It’s odd to think about, but some of our biggest problems in life can come from things our bodies grow naturally. The appendix and gallbladder are some of the first organs people think of in this regard, but wisdom teeth can also cause all sorts of problems that are best prevented before they begin.
Wisdom teeth are a third set of molars that typically manifest in one’s late teens or early twenties. They’re also somewhat “clumsy” organs that can grow in misaligned directions, causing damage to their surrounding teeth, the jawbone, and even nerves.
Generally speaking, the main problem with wisdom teeth is their potential to become impacted. This is when they become enclosed within soft tissue or the jaw bone, or partially break through the gum. This leaves an opening around the tooth that can become infected with bacteria, causing swelling and pain. Wisdom teeth are also difficult to clean and maintain, as they are located so far in the back of the mouth. As a result, they’re more prone to decay.
There are four different ways in which wisdom teeth can become impacted:
- Mesial Impaction: The most common form of impaction, this occurs when the teeth become angled too far toward the front of the mouth.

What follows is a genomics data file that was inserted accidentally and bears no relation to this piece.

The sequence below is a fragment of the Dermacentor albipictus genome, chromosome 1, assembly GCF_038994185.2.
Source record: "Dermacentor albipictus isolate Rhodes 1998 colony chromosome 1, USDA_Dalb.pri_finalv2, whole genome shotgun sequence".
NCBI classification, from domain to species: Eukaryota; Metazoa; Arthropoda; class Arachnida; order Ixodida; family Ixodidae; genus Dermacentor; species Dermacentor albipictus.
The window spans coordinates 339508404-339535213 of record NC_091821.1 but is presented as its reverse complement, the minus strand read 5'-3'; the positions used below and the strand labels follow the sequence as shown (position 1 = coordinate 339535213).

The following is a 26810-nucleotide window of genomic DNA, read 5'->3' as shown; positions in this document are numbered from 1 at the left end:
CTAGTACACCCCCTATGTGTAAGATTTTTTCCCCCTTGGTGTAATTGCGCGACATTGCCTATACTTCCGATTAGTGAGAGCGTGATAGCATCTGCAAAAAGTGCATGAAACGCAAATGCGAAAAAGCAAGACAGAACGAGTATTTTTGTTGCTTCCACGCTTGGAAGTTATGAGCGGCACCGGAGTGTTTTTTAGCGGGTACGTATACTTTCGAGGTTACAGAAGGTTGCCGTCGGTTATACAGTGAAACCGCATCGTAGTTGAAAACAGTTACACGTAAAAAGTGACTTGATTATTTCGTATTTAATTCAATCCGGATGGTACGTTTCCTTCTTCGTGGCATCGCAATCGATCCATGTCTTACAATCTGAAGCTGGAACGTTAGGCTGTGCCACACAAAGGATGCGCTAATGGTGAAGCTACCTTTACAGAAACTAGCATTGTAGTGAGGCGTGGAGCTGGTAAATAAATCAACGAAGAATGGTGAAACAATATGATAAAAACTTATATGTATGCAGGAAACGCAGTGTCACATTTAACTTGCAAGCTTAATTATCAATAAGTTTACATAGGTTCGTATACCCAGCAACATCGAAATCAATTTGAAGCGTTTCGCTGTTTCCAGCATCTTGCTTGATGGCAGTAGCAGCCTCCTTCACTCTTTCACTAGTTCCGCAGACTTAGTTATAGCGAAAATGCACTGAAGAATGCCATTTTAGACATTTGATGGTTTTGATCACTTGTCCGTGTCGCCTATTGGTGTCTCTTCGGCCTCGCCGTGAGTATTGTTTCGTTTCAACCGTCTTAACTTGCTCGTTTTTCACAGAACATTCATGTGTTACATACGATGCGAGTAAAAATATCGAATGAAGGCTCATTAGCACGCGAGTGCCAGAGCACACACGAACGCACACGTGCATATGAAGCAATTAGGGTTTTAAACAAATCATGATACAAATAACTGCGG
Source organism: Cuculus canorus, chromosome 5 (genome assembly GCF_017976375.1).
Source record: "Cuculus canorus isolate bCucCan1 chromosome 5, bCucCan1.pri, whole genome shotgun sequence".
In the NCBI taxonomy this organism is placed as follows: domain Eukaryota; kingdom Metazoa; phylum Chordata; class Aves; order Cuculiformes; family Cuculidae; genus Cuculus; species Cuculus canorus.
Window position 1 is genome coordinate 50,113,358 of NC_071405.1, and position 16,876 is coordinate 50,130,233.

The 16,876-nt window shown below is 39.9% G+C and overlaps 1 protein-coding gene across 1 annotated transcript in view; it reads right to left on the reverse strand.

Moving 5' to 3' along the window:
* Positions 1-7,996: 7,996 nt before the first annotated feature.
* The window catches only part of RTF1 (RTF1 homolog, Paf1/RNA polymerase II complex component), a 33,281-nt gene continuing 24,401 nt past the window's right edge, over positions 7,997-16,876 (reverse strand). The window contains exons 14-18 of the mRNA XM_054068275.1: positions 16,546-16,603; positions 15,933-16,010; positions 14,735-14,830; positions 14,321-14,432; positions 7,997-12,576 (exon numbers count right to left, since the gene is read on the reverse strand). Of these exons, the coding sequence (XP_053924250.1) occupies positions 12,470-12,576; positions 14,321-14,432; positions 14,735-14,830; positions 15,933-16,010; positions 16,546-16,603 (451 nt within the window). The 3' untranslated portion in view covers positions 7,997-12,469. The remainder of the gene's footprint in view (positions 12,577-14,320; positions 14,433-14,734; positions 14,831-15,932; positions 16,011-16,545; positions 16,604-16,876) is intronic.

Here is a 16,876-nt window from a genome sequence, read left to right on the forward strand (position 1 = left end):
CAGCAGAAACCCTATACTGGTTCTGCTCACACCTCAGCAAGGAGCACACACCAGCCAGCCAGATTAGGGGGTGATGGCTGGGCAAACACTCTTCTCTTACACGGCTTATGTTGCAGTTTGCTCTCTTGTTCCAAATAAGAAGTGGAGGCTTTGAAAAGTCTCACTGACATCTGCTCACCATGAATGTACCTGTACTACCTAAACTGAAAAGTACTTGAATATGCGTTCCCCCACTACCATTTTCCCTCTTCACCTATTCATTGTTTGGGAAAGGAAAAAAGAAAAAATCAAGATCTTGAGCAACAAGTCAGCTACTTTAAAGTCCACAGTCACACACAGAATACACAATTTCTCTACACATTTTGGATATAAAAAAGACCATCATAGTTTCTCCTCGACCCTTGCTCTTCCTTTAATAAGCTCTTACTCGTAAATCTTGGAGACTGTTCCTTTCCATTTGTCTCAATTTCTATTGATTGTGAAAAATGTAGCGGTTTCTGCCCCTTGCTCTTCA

- Vertical Impaction: When the wisdom teeth are growing in at a good angle, yet there is simply not enough room for them in the mouth.
- Horizontal Impaction: This occurs when the wisdom teeth are lying on their side.
- Distal Impaction: When the wisdom teeth are growing toward the back of the mouth.
- Soft Tissue Impaction: When the wisdom teeth have erupted through the gum.
- Bony Impaction: This is a condition in which the wisdom teeth have emerged through the gum while still remaining within the bone.
None of these conditions are very pleasant, to say the least. And if left untreated for too long, the problems resulting from these conditions only get worse, and the treatment more complicated and costly.
The most common problems that result from impacted wisdom teeth are:
- Pain, swelling, and stiffness of the jaw
- Damage to other teeth
- Gum infections
- Tooth decay
What To Expect When Your Wisdom Teeth Are Extracted
When your wisdom teeth are extracted professionally, anywhere from 1 to 4 molars will be removed. A small incision will be made through the gum-line before your wisdom teeth are extracted, and stitches will likely be required afterward.
For post-operative care, be sure to do the following:
- Get plenty of rest. Avoid physical exertion, and allow your body to heal.
- Watch out for too much bleeding. It is normal to have some bleeding here and there following the removal of your wisdom teeth, however, if you see dark red clots of blood in your mouth, that is something that should be fixed. Apply pressure to the site of the bleeding with clean gauze or a paper towel for 45 minutes. If the bleeding continues, contact your dentist right away.
- Eat soft foods packed with nutrition until you can comfortably handle your normal diet.
- Keep the surgical site clean.